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Who Are the Jews of India?$
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Nathan Katz

Print publication date: 2000

Print ISBN-13: 9780520213234

Published to California Scholarship Online: May 2012

DOI: 10.1525/california/9780520213234.001.0001

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PRINTED FROM CALIFORNIA SCHOLARSHIP ONLINE (www.california.universitypressscholarship.com). (c) Copyright University of California Press, 2022. All Rights Reserved. An individual user may print out a PDF of a single chapter of a monograph in CALSO for personal use.date: 04 July 2022

An Identity Aloof

An Identity Aloof

Baghdadi Jews of the Raj

Chapter:
(p.126) THREE An Identity Aloof
Source:
Who Are the Jews of India?
Author(s):

Nathan Katz

Publisher:
University of California Press
DOI:10.1525/california/9780520213234.003.0004

The Lal Dewal (Red Temple) is Pune's most famous landmark. Its steeple dominates much of the old British cantonment. The Mizrachi Jews acquired their Baghdadi identity via a series of encounters with other groups, both Gentile and Jewish. Bene Israel significantly affected the Baghdadis. The Mutiny exploded deep tensions stemming from heavy-handed British rule and the Indians' furious sense of disenfranchisement. The poisoned atmosphere in the wake of the Mutiny made the Baghdadis' identity as middlemen untenable. During the twentieth century, English eclipsed Arabic as the mother language in most Baghdadi homes, led by the wealthy. Clothing and cuisine were expressions of identity among the Baghdadis in the late nineteenth and early twentieth centuries. Norman Nahoum perceives deep cultural similarities between Indic and Judaic civilizations. Nahoum recognizes that his new, proud Indian-Jewish identity is “an absolute reversal of the thought that has been inculcated in our minds for years”.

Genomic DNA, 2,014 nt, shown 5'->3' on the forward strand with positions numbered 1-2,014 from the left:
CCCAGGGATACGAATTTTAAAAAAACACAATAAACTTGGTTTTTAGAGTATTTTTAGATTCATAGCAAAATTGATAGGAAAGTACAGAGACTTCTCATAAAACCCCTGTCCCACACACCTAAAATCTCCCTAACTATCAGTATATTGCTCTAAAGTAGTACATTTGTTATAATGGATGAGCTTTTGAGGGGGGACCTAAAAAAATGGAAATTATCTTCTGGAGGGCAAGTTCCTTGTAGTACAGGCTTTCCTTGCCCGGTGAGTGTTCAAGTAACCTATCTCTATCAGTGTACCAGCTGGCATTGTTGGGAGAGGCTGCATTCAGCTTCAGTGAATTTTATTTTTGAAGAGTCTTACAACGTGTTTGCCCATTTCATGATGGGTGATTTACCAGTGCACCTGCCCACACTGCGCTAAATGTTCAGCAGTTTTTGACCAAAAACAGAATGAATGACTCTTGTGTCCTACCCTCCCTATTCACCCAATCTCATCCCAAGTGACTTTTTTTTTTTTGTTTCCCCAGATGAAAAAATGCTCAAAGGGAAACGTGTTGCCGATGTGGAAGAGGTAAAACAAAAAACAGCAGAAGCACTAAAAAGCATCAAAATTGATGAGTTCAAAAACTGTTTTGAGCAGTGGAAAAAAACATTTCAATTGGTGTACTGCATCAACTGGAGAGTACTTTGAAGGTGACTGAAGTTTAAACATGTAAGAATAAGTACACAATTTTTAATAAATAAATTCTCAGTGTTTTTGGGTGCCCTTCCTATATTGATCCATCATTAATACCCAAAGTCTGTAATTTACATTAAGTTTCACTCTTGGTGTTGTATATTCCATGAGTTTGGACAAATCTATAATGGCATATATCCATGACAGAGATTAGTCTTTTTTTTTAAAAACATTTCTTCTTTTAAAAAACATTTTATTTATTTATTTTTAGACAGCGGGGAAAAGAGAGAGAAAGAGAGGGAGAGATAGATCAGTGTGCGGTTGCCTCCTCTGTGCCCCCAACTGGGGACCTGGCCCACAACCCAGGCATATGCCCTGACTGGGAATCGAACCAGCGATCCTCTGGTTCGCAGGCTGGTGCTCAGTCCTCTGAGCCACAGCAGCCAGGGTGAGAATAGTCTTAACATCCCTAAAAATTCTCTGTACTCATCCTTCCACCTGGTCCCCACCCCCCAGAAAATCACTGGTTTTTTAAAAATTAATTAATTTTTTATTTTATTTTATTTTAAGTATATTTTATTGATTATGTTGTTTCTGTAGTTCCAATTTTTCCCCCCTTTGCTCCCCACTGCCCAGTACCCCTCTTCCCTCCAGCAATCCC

Keywords:   Baghdadis, Mutiny, British rule, Indian-Jewish identity, Norman Nahoum, clothing, cuisine

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